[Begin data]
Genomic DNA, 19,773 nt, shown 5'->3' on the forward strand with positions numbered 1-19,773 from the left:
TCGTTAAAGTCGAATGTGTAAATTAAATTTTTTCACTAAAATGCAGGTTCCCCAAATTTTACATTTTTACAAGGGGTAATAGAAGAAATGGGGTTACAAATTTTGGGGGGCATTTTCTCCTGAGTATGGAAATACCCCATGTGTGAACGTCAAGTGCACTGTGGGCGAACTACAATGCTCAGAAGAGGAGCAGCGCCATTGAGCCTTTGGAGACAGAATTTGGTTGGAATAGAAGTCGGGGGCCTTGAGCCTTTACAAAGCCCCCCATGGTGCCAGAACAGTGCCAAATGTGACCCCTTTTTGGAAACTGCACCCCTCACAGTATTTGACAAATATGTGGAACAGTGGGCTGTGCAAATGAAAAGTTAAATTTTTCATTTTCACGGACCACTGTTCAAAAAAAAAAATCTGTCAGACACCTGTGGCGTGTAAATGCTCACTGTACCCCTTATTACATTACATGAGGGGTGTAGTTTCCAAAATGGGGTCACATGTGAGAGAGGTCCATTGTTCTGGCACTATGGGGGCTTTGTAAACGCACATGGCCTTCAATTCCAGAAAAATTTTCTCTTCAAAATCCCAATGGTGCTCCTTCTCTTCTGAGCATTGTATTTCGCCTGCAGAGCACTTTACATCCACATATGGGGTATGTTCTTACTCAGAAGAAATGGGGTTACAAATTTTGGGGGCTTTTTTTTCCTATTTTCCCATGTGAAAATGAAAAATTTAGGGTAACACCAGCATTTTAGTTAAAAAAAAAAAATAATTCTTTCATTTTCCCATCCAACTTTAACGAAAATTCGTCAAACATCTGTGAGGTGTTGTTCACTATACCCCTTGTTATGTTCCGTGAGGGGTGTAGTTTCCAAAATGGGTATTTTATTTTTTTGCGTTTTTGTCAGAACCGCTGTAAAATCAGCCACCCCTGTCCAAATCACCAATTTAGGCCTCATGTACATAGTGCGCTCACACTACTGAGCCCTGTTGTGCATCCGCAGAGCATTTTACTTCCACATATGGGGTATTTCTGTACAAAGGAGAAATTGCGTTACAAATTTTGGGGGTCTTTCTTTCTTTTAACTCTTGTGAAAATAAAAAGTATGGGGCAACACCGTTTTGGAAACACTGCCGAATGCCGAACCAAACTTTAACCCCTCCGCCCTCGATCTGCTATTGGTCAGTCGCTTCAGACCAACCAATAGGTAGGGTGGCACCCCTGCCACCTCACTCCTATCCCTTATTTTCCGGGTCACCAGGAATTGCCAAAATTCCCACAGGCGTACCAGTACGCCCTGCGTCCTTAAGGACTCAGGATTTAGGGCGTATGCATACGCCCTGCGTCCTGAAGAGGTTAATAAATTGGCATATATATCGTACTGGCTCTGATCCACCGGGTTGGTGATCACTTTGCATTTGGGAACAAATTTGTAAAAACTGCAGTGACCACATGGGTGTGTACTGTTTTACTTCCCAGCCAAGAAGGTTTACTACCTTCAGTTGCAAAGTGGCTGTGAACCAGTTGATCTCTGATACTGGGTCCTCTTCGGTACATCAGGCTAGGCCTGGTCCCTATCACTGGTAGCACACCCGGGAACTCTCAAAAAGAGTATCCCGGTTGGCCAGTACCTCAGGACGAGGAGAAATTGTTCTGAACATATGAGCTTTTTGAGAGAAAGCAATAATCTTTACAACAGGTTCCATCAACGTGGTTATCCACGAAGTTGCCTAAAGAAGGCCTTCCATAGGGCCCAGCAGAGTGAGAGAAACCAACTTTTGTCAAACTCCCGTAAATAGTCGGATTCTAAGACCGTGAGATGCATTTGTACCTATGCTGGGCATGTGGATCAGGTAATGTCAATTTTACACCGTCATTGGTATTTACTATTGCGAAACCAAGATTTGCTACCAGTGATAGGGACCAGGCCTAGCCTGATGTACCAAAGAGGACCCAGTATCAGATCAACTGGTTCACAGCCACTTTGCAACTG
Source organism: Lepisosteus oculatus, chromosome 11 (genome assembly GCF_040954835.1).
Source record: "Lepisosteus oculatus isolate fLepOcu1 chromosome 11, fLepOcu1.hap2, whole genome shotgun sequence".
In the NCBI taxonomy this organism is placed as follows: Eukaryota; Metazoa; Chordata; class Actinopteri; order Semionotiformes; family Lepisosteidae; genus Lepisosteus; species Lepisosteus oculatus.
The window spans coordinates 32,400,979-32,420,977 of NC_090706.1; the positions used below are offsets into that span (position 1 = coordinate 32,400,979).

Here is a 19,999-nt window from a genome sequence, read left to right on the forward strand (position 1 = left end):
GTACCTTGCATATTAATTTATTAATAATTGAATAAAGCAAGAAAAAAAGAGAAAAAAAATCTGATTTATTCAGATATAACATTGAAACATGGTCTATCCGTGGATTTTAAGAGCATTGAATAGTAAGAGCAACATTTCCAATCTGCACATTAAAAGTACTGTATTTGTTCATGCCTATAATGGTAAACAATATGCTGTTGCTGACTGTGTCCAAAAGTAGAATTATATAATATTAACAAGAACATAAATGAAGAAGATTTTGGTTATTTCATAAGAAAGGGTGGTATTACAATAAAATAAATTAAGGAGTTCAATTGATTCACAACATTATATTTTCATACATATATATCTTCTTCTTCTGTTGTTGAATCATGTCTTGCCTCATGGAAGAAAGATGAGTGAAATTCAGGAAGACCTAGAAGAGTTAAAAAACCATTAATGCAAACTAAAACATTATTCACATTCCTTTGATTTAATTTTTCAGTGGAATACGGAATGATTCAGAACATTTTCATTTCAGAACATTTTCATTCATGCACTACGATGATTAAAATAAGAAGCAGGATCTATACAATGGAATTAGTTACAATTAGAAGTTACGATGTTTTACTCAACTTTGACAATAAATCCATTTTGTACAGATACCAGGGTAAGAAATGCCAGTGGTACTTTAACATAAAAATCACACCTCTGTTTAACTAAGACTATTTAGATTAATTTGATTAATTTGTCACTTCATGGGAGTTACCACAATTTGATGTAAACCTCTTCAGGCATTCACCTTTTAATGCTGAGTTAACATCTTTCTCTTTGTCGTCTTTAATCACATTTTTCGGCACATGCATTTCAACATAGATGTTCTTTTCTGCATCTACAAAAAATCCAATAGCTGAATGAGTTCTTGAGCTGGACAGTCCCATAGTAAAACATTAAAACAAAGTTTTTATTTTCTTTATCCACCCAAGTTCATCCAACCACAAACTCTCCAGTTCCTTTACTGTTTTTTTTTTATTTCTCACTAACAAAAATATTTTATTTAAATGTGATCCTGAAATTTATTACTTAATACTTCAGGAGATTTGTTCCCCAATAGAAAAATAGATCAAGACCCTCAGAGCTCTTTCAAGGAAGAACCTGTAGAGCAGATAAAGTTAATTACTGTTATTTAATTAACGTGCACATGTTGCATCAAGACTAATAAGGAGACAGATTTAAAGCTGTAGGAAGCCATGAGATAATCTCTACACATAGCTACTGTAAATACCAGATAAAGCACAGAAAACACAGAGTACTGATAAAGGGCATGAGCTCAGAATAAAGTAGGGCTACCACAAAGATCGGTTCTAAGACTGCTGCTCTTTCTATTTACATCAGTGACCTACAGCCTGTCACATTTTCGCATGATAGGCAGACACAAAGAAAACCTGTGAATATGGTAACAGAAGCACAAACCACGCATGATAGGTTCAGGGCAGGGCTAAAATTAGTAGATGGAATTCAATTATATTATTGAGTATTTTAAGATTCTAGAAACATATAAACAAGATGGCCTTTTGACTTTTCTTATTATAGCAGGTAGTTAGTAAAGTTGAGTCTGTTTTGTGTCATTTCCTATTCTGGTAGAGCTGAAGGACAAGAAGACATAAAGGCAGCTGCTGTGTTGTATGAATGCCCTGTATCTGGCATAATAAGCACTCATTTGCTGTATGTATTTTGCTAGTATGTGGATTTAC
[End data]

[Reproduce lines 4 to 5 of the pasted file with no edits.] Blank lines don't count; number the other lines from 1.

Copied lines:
Source record: "Lepisosteus oculatus isolate fLepOcu1 chromosome 11, fLepOcu1.hap2, whole genome shotgun sequence".
In the NCBI taxonomy this organism is placed as follows: Eukaryota; Metazoa; Chordata; class Actinopteri; order Semionotiformes; family Lepisosteidae; genus Lepisosteus; species Lepisosteus oculatus.